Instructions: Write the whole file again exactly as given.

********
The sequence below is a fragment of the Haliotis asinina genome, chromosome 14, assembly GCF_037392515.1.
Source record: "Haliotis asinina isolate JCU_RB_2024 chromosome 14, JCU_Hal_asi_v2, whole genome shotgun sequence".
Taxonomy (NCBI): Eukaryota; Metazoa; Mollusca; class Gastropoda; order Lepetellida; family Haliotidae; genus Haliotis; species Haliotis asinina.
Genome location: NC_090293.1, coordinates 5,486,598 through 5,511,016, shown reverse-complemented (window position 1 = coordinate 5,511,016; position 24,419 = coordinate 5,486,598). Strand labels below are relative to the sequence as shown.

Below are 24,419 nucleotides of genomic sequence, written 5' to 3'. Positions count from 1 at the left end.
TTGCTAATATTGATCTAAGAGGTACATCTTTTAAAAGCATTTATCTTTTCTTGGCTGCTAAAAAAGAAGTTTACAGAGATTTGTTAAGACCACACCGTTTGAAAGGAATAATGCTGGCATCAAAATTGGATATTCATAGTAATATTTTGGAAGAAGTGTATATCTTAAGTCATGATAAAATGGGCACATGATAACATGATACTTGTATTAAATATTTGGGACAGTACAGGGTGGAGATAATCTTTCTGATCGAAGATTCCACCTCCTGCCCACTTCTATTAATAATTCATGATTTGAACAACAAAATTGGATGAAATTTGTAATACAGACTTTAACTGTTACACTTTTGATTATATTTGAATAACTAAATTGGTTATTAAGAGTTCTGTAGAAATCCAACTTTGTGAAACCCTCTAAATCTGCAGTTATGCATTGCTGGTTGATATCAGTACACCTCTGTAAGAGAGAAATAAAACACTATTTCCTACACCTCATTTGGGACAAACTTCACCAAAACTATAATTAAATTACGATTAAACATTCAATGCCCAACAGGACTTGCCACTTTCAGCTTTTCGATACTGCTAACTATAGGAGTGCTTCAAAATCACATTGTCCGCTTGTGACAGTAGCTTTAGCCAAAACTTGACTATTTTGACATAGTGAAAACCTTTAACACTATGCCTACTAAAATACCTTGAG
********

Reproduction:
The sequence below is a fragment of the Haliotis asinina genome, chromosome 14, assembly GCF_037392515.1.
Source record: "Haliotis asinina isolate JCU_RB_2024 chromosome 14, JCU_Hal_asi_v2, whole genome shotgun sequence".
Taxonomy (NCBI): Eukaryota; Metazoa; Mollusca; class Gastropoda; order Lepetellida; family Haliotidae; genus Haliotis; species Haliotis asinina.
Genome location: NC_090293.1, coordinates 5,486,598 through 5,511,016, shown reverse-complemented (window position 1 = coordinate 5,511,016; position 24,419 = coordinate 5,486,598). Strand labels below are relative to the sequence as shown.

Below are 24,419 nucleotides of genomic sequence, written 5' to 3'. Positions count from 1 at the left end.
TTGCTAATATTGATCTAAGAGGTACATCTTTTAAAAGCATTTATCTTTTCTTGGCTGCTAAAAAAGAAGTTTACAGAGATTTGTTAAGACCACACCGTTTGAAAGGAATAATGCTGGCATCAAAATTGGATATTCATAGTAATATTTTGGAAGAAGTGTATATCTTAAGTCATGATAAAATGGGCACATGATAACATGATACTTGTATTAAATATTTGGGACAGTACAGGGTGGAGATAATCTTTCTGATCGAAGATTCCACCTCCTGCCCACTTCTATTAATAATTCATGATTTGAACAACAAAATTGGATGAAATTTGTAATACAGACTTTAACTGTTACACTTTTGATTATATTTGAATAACTAAATTGGTTATTAAGAGTTCTGTAGAAATCCAACTTTGTGAAACCCTCTAAATCTGCAGTTATGCATTGCTGGTTGATATCAGTACACCTCTGTAAGAGAGAAATAAAACACTATTTCCTACACCTCATTTGGGACAAACTTCACCAAAACTATAATTAAATTACGATTAAACATTCAATGCCCAACAGGACTTGCCACTTTCAGCTTTTCGATACTGCTAACTATAGGAGTGCTTCAAAATCACATTGTCCGCTTGTGACAGTAGCTTTAGCCAAAACTTGACTATTTTGACATAGTGAAAACCTTTAACACTATGCCTACTAAAATACCTTGAG